Lesson from Iraq: don’t ignore international law

Photograph of Mary Ellen O’Connell

Of all the writing about the 5th anniversary of the US-led invasion of Iraq, one of the more interesting pieces is by Mary Ellen O’Connell (pictured) of Notre Dame Law School. In Learning from the Iraq War: The Wisdom of International Law, she argues that the most tangible lesson is that the US ignores international law at its peril.

Going into Iraq, we ignored the UN Charter, which prohibits the use of force except in self-defense or with Security Council authorization. Once in Iraq, we ignored the Hague Regulations, requiring us to put a stop to looting and to make only necessary changes to local law and government. We ignored the Geneva Conventions, which prohibit secret detention and abuse of prisoners of the kind we saw at Abu Ghraib.

The talk on Iraq is all about what went wrong, whether the surge is working, and when we can get out. We hear virtually nothing about international law and look set to repeat our mistakes. Violating the law has cost our nation and Iraq dearly. It has denied us the guidance of rules based on long experience and moral consensus. We have lost standing in the world, a literal fortune, and precious lives. Rather than internalizing the lesson of law violation in Iraq, we continue to defy the law in serious and self-destructive ways.

At some point, sooner or later, America needs to understand that international law does indeed apply to everyone — including America. Otherwise any US action against any other nation breaking the law is nothing but hypocrisy. (Hat-tip to Blog Them Out of the Stone Age.)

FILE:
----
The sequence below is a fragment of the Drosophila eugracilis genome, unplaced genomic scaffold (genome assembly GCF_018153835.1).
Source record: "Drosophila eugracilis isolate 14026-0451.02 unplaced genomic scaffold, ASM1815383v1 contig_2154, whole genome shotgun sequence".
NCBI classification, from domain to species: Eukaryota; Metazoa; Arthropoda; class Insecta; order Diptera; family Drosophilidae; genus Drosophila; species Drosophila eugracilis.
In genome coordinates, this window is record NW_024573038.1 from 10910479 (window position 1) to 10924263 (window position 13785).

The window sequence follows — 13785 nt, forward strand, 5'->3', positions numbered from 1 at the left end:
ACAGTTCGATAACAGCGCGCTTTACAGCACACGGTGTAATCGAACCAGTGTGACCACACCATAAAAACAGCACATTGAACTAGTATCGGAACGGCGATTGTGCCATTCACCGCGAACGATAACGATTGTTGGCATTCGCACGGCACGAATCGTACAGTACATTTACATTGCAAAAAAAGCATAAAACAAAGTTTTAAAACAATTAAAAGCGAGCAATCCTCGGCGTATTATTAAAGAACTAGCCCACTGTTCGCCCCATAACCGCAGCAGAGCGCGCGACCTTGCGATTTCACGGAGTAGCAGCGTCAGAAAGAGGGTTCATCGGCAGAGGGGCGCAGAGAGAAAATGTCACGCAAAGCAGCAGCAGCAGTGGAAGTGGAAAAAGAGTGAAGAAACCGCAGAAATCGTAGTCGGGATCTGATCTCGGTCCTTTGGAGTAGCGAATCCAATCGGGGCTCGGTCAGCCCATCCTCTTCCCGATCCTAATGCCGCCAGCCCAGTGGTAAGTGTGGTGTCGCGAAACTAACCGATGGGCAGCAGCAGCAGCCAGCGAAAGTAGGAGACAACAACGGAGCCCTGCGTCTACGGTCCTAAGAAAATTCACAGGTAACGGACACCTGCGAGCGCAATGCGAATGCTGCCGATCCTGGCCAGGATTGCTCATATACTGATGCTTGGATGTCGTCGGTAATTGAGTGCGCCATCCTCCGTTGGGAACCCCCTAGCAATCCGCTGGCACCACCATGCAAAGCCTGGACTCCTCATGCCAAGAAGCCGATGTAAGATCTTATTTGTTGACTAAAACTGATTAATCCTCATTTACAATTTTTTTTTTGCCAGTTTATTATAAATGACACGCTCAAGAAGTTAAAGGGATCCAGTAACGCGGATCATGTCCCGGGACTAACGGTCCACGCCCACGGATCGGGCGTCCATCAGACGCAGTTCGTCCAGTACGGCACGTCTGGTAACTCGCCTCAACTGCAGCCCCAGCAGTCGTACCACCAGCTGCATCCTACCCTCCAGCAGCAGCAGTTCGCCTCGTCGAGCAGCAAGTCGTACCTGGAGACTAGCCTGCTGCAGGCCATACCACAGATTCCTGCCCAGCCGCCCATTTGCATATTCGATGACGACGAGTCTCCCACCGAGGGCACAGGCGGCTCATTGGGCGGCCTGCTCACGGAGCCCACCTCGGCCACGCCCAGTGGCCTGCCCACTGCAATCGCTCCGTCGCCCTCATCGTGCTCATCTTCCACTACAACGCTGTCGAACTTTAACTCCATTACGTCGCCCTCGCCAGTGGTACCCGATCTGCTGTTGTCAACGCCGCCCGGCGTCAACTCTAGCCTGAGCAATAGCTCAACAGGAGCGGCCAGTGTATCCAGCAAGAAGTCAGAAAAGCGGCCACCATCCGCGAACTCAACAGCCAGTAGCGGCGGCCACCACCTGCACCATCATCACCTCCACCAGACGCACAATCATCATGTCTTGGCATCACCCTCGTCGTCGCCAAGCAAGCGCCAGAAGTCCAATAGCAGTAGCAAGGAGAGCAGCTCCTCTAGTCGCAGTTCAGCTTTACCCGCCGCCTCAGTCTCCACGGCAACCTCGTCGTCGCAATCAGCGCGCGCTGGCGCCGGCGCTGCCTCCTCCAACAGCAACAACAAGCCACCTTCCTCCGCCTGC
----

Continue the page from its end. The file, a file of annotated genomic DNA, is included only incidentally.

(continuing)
2 Replies to “Lesson from Iraq: don’t ignore international law”

  1. Anyone would think that this was the first time that the USA had flagrantly ignored international law.

  2. @Sweet Sister Morphine: Of course the history of the last 60 years is littered with examples of the US deciding that the law doesn’t apply to them — and it isn’t the first time Australia’s been an accomplice. You’d just think that somewhere along the way someone would realise that long-term it’s counter-productive.

    Sorry, I just realised what I said.

    The US isn’t the only naughty country either, of course. I need to say that, however, because some think-headed people seem to think that any criticism of the specific actions of one nation make you (1) anti-everything related to that nation and (2) pro-everything else done by every other nation. More and more I think that basic logic needs to be taught in primary school.

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